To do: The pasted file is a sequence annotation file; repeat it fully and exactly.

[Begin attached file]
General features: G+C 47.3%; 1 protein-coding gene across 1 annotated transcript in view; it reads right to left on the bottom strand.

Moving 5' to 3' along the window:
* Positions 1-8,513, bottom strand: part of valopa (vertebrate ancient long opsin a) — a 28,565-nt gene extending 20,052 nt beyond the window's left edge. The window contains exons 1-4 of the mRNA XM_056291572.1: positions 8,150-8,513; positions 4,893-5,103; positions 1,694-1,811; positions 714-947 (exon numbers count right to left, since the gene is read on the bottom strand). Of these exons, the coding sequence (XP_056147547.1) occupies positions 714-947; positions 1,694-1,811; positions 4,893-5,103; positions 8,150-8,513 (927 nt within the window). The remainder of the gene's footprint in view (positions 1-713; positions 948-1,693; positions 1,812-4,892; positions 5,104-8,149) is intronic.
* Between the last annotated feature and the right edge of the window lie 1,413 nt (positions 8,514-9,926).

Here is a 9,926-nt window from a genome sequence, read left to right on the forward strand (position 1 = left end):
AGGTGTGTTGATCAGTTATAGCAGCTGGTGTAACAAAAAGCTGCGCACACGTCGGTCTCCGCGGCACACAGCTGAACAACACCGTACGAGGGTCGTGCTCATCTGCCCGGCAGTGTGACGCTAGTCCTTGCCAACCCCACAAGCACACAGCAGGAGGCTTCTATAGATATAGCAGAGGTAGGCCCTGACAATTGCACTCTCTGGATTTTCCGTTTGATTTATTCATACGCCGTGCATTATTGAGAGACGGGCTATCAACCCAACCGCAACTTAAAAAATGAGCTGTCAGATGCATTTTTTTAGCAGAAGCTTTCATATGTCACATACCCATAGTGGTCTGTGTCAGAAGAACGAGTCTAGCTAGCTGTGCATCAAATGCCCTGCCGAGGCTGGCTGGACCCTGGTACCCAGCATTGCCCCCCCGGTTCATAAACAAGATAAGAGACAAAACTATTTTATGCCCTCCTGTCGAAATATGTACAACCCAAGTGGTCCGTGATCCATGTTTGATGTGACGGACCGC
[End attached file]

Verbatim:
General features: G+C 47.3%; 1 protein-coding gene across 1 annotated transcript in view; it reads right to left on the bottom strand.

Moving 5' to 3' along the window:
* Positions 1-8,513, bottom strand: part of valopa (vertebrate ancient long opsin a) — a 28,565-nt gene extending 20,052 nt beyond the window's left edge. The window contains exons 1-4 of the mRNA XM_056291572.1: positions 8,150-8,513; positions 4,893-5,103; positions 1,694-1,811; positions 714-947 (exon numbers count right to left, since the gene is read on the bottom strand). Of these exons, the coding sequence (XP_056147547.1) occupies positions 714-947; positions 1,694-1,811; positions 4,893-5,103; positions 8,150-8,513 (927 nt within the window). The remainder of the gene's footprint in view (positions 1-713; positions 948-1,693; positions 1,812-4,892; positions 5,104-8,149) is intronic.
* Between the last annotated feature and the right edge of the window lie 1,413 nt (positions 8,514-9,926).

Here is a 9,926-nt window from a genome sequence, read left to right on the forward strand (position 1 = left end):
AGGTGTGTTGATCAGTTATAGCAGCTGGTGTAACAAAAAGCTGCGCACACGTCGGTCTCCGCGGCACACAGCTGAACAACACCGTACGAGGGTCGTGCTCATCTGCCCGGCAGTGTGACGCTAGTCCTTGCCAACCCCACAAGCACACAGCAGGAGGCTTCTATAGATATAGCAGAGGTAGGCCCTGACAATTGCACTCTCTGGATTTTCCGTTTGATTTATTCATACGCCGTGCATTATTGAGAGACGGGCTATCAACCCAACCGCAACTTAAAAAATGAGCTGTCAGATGCATTTTTTTAGCAGAAGCTTTCATATGTCACATACCCATAGTGGTCTGTGTCAGAAGAACGAGTCTAGCTAGCTGTGCATCAAATGCCCTGCCGAGGCTGGCTGGACCCTGGTACCCAGCATTGCCCCCCCGGTTCATAAACAAGATAAGAGACAAAACTATTTTATGCCCTCCTGTCGAAATATGTACAACCCAAGTGGTCCGTGATCCATGTTTGATGTGACGGACCGC